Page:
Heaven, Hell, and Growing Up | What We’re Reading

This week, Library Journal and School Library Journal staff are reading books that harken back to childhood, whether picking up a much loved favorite or a new book about growing up. Stephanie has reported a lot of laughing on the subway with her villainous book, and I’m reading about about future heavens and hells. Meredith, meanwhile, is still reading The Atlas of New Librarianship.

Mahnaz Dar, Associate Editor, LJ
I’m currently rereading an old favorite, Laurie Halse Anderson’s Wintergirls (Speak). The story of Lia, an anorexic teen who relapses into disordered eating after the death of her best friend, this novel is gritty, poignant, and achingly real. In one of my favorite passages, Lia attempts an explanation for her self-destructive behavior.

Why? You want to know why?

Step into a tanning booth and fry yourself for two or three days. After your skin bubbles and peels off, roll in coarse salt, then pull on long underwear woven from spun glass and razor wire. Over that goes your regular clothes, as long as they are tight.

Smoke gunpowder and go to school to jump through hoops, sit up and beg, and roll over on command. Listen to ugly and fat and stupid and bitch and whore and worst of all “a disappointment.” Puke and starve and eat and cut and drink because you don’t want to feel any of this. Puke and starve and cut and drink because you need an anesthetic and it works. For a while. But then the anesthetic turns into poison and by then it’s too late because you are mainlining it now, straight into your soul. It is rotting you and you can’t stop.

Look in a mirror and find a ghost. Hear every heartbeat scream that everysinglething is wrong with you.

“Why?” is the wrong question.

Ask “Why not?”

Shelley Diaz, Associate Editor, SLJ
I’m almost done with Cheryl Strayed’s Tiny Beautiful Things. Every few days I return to my favorite passages, because if I could, I would like to imprint them on my brain. I think every aspiring writer has to read “Write Like a Motherfucker,” and anyone with daddy-issues, should highlight “No Is Golden.” But the correspondence that so far has resonated so much with me has been Sugar’s response to Beast with a Limp, in the “Beauty and the Beast” chapter: “Inhabit the beauty that lives in your beastly body and strive to see the beauty in all the other beasts. Walk without a stick into the darkest woods. Believe that the fairy tale is true.”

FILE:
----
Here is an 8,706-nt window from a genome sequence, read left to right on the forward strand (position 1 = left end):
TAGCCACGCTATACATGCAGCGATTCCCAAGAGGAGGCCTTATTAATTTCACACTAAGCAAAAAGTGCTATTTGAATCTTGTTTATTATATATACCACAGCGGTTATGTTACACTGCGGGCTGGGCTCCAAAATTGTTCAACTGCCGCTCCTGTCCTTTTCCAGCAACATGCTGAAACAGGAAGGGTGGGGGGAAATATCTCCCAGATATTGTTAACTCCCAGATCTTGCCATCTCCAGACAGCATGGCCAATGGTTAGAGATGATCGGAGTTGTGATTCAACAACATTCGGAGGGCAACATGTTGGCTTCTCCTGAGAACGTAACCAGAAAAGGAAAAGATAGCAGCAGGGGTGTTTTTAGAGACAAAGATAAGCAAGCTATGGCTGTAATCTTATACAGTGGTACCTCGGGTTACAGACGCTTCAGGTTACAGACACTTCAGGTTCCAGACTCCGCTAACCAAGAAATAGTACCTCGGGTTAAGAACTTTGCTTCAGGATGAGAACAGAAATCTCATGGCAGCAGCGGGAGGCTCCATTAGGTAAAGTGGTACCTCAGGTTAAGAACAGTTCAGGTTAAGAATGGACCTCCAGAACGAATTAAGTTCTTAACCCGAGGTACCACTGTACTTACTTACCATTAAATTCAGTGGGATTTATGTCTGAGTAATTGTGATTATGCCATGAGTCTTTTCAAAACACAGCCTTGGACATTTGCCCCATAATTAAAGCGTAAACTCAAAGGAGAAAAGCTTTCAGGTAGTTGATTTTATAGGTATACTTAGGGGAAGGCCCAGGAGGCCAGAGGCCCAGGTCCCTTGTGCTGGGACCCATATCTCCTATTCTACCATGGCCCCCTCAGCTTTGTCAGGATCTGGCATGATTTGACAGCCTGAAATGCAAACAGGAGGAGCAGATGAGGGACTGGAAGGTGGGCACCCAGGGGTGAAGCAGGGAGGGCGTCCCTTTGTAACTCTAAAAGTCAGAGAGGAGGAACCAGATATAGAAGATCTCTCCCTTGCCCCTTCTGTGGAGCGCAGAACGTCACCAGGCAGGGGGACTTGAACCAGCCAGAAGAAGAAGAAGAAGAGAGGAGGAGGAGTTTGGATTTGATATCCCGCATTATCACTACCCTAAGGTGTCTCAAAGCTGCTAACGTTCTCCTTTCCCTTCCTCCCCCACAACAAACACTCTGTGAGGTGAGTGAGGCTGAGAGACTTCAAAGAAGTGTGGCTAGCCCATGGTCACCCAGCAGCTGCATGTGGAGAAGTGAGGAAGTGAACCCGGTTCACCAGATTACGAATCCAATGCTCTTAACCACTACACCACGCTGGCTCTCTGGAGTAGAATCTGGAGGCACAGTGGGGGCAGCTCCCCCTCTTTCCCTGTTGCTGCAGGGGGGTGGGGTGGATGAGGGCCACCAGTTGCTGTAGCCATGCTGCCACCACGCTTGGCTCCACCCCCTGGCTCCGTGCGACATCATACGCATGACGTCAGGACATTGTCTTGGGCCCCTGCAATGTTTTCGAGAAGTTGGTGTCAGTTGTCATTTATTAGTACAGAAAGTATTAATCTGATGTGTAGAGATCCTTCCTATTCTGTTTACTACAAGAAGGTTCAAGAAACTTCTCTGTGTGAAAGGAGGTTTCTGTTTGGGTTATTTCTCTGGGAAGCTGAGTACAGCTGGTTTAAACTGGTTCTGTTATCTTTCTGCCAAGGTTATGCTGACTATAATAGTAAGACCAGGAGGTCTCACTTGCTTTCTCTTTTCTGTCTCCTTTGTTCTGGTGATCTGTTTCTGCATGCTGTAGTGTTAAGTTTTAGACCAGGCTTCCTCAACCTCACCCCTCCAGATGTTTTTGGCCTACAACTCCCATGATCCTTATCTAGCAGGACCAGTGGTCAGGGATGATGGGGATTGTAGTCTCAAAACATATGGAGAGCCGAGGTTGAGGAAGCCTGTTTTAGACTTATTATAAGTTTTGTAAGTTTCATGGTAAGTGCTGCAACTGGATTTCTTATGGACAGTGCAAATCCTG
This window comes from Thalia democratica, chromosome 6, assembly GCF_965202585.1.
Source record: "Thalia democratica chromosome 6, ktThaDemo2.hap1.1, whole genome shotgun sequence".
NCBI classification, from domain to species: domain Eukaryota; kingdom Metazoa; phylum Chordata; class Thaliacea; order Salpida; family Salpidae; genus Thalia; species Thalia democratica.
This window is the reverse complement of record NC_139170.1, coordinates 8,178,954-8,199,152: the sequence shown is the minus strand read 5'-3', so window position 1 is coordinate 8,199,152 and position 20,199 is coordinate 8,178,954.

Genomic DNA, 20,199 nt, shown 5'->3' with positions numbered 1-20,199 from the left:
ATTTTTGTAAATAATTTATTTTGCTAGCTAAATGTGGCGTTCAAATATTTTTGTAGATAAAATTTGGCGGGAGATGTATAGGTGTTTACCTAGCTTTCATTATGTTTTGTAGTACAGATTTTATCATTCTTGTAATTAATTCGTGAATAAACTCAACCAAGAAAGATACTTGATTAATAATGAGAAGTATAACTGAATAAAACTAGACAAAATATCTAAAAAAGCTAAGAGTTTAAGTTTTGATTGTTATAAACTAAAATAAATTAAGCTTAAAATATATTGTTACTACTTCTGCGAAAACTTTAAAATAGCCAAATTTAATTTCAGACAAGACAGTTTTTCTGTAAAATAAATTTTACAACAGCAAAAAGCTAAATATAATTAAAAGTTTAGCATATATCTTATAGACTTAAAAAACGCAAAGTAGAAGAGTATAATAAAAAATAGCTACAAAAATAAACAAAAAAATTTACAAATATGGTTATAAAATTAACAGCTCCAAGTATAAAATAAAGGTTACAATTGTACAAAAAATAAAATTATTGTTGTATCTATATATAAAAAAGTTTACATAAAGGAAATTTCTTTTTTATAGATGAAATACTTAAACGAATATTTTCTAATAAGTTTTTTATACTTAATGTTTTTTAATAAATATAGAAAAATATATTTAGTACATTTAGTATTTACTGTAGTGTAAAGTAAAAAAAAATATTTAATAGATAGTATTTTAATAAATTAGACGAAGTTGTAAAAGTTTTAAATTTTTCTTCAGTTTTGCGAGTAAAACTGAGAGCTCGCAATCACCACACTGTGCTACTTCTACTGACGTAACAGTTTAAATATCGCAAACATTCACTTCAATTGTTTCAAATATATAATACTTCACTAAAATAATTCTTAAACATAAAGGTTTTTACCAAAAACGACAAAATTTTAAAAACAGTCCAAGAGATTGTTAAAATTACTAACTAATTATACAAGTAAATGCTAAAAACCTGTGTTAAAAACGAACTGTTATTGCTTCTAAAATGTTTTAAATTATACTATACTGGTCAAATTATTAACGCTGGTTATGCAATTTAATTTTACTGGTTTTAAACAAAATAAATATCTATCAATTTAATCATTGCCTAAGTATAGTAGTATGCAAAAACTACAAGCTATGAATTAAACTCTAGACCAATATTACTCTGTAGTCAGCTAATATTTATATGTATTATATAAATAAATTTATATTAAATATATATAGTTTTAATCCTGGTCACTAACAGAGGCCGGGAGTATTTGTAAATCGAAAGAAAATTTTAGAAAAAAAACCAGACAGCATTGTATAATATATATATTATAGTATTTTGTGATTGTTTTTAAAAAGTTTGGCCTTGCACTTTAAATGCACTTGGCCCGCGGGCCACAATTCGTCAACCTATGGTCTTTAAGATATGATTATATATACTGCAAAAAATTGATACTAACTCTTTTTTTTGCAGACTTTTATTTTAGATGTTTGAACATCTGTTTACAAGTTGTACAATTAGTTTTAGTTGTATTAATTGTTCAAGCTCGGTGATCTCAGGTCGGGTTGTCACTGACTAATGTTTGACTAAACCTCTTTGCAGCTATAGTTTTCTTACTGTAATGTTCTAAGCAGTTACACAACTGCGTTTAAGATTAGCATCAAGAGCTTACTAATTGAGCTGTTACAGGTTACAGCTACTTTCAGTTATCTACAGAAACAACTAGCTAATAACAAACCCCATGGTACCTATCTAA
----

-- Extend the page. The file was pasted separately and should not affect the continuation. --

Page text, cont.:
Kate DiGirolomo, Editorial Assistant, LJ
I’ve just finished Neil Gaiman’s The Ocean at the End of the Lane (William Morrow) and am sad to see the book already back on my shelf. I doubt that I’m alone in considering Gaiman among our best writers. He is an expert at introducing the fantastical into a world and ideas that we understand with effortless whimsy and wit. I may not have ever stood up to morally ambiguous monsters from another dimension, but I know how it feels to not understand one’s parents or to feel a twinge of nostalgia for a childhood long gone. Gaiman captures those feelings perfectly through his nameless narrator, who reflects on the odd happenings of his youth.

And then there are the Hempstocks: formidable women who span three generations living on the farm down the lane. While the mysteries of their origins are blurred, they are a remarkable family unit, who love and hurt and fight with admirable resilience. I love them dearly.

In short, when I grow up I want to be Neil Gaiman.

Grown-ups don’t look like grown-ups on the inside either. Outside, they’re big and thoughtless and they always know what they’re doing. Inside, they look just like they always have. Like they did when they were your age. Truth is, there aren’t any grown-ups. Not one, in the whole wide world.